The Pinjor Gardens are reminiscent of world-famous gardens of Srinagar, Kashmir. The first terrace is the entrance point and is known as Shish Mahal. There is Hawa – Mahal also on this terrace. The second terrace is known as Rang Mahal (Does Rang Mahal mean theatre or colourful terrace? I didn’t find any colours there.) The next terrace is Jal Mahal and has got the square fountain. It feels great to have spray of cold water occasionally hitting your face – specially in summers! The rose beds below it provide breathtaking view. Although we didn’t go any further down this terrace, we heard that there is an open-sky theatre at the last terrace and the water beds in between.
I read a very disturbing account about this garden quoted in wikipedia from a book by C.M. Villiers-Stuart. She says,
“A quaint story still survives, how, when at length the work was finished, and Fadai came in state to spend his first summer there, his enjoyment of the garden and its beauties was short-lived; for the Rajas quickly frightened him away. In the districts round Pinjor, and in fact all along the foot of the Himalayas, occasional cases of goitre are to be seen; so from far and wide these poor people were collected by the wily Brahmins, and produced as the ordinary inhabitants of the place. The gardeners all suffered from goitre; every coolie had this dreadful complaint; even the countrywomen carrying up the big flat baskets of fruits and flowers to the zenana terraces were equally disfigured.
The ladies of the harem naturally were horrified; it was bad enough to be brought into these wild outlandish jungles, without this new and added terror. For the poor coolie women, well instructed beforehand, had told how the air and water of Pinjor caused this disease, which no one who lived there long ever escaped. A panic reigned in the zenana; its inmates implored to be removed at once from such a danger; and finally, Fadai Khan had to give way, and take his ladies to some other place less threatening to their beauty.
Had it been the terrible Emperor himself instead of his foster-brother, the cunning Rajas would have met their match. But Fadai Khan, thoroughly deceived, rarely came back to visit his lovely gardens, and the Rajas and their fields were left in peace for a time.”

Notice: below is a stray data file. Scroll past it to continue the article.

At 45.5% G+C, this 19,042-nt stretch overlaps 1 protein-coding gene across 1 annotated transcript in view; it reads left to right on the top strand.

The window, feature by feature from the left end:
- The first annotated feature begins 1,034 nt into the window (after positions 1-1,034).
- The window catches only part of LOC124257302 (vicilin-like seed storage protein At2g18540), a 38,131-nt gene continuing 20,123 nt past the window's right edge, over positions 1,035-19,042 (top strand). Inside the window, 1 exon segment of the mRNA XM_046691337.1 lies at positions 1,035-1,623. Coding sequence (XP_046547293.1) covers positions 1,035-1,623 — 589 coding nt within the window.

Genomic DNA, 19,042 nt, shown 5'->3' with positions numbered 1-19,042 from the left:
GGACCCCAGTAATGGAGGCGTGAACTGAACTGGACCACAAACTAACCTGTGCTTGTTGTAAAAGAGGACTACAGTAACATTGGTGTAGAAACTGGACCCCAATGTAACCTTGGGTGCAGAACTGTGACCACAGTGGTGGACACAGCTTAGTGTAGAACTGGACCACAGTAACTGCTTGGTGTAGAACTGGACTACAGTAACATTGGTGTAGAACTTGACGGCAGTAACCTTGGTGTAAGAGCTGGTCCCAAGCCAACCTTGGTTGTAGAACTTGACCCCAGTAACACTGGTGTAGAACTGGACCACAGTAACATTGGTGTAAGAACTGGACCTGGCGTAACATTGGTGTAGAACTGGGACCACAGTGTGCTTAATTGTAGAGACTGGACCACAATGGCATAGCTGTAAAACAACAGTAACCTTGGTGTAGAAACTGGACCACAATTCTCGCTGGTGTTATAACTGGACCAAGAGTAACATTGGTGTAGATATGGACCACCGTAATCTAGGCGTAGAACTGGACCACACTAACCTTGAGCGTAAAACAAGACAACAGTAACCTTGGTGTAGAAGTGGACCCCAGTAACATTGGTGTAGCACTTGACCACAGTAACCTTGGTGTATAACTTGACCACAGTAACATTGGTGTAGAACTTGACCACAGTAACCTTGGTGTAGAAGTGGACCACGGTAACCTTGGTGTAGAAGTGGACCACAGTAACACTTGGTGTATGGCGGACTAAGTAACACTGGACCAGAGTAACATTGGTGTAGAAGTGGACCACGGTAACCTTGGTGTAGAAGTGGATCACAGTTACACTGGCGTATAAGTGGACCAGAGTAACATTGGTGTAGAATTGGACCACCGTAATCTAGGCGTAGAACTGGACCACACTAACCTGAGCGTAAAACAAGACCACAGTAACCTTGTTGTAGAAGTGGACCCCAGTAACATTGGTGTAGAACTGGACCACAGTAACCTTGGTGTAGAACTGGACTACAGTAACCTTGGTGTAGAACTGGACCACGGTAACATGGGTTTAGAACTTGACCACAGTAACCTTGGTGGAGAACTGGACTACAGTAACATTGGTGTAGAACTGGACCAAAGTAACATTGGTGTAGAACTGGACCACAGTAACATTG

May be our historian friends at ghumakkar have something to say about this.
When we resumed our journey back home, I called it quits and handed over the driver’s seat to Micky and Aditya for driving us back to home safely which they did taking their turns. We touched our home turf at 6 p.m. in the evening. Although our tour had ended almost abruptly, looking back at it, I have only happy memories left with us. The health problem faced by me there was just my bad luck and there was perhaps nothing in food or climate there to cause it. Whatever!
Although I didn’t want it to be such a long post, it has become one. Please excuse me for that.
Sushant ji tks for this story which revived our memories of the past. I had gone to Shimla in 1980, then in 1981, 1987.1988, 1992, 1994, 2004, & 2008 and each time progressively Shimla became more and more deteriorated. In 2008 We finally decided that we would not come to shimla again… the reason being very obvious, too much commercialsation and making it a concrete jungle.
The beauty of Kufri seen by us till 1981 was real… no shops no vendors no buidlings..just a vast heap of pure snow… in 2008 I just cried over the plight of Kufri…which looked like Sadar Bazar than a hill station.
Many fotos were great… specially the railway track foto in Shimla ( the track goes upto 1/2 Kms and is used for shunting of racks)…and the foto of toy train in Solan was mind blowing .
The GPS system of ladies is wonderful… it specially tracks the eyes of males where they are staring.. so be careful.. LOL
Dear SS Ji,
Thank you for all the labour of going through this looooooooooong story with so much patience. It is great that we had never been to Shimla before and couldn’t compare it with earlier charm. We seem to be blessed with totally un-imaginative people in our various govt. departments who don’t know how to maintain the pristine beauty of a hill station. Kerala seems to be the only exception but I haven’t been to there also. Let’s see when do I get a chance to go there. Thanks for commenting favourably.
very good way of story telling. a lot of dears and our yaks name 3 years back are ajay devgan and kajol.
Thank you Parveen Kumar Ji for the kind comment.
Nice travelogue. The white tree is Paper-birch or bhojpatra tree. It grows in the high valleys. It also grows in our area of USA. It is a slow growing tree.
Bird seems like a hybrid of Turkey and Chicken
Dear Praveen Wadhwa,
Being bhojpatra, it must have existed in our country since antediluvian days, for the Ramayana and Mahabharata were written on bhojpatra.
Thank you for visiting here and for being caring enough to pen down your comments.
Yes Paper Birch exists in India but it is an engendered tree. When we trek from Gangotry to Gomukh, there comes a point that is called Bhojwasa (a cluster of bhoj trees), first comes Chilwasa (cluster of pine trees).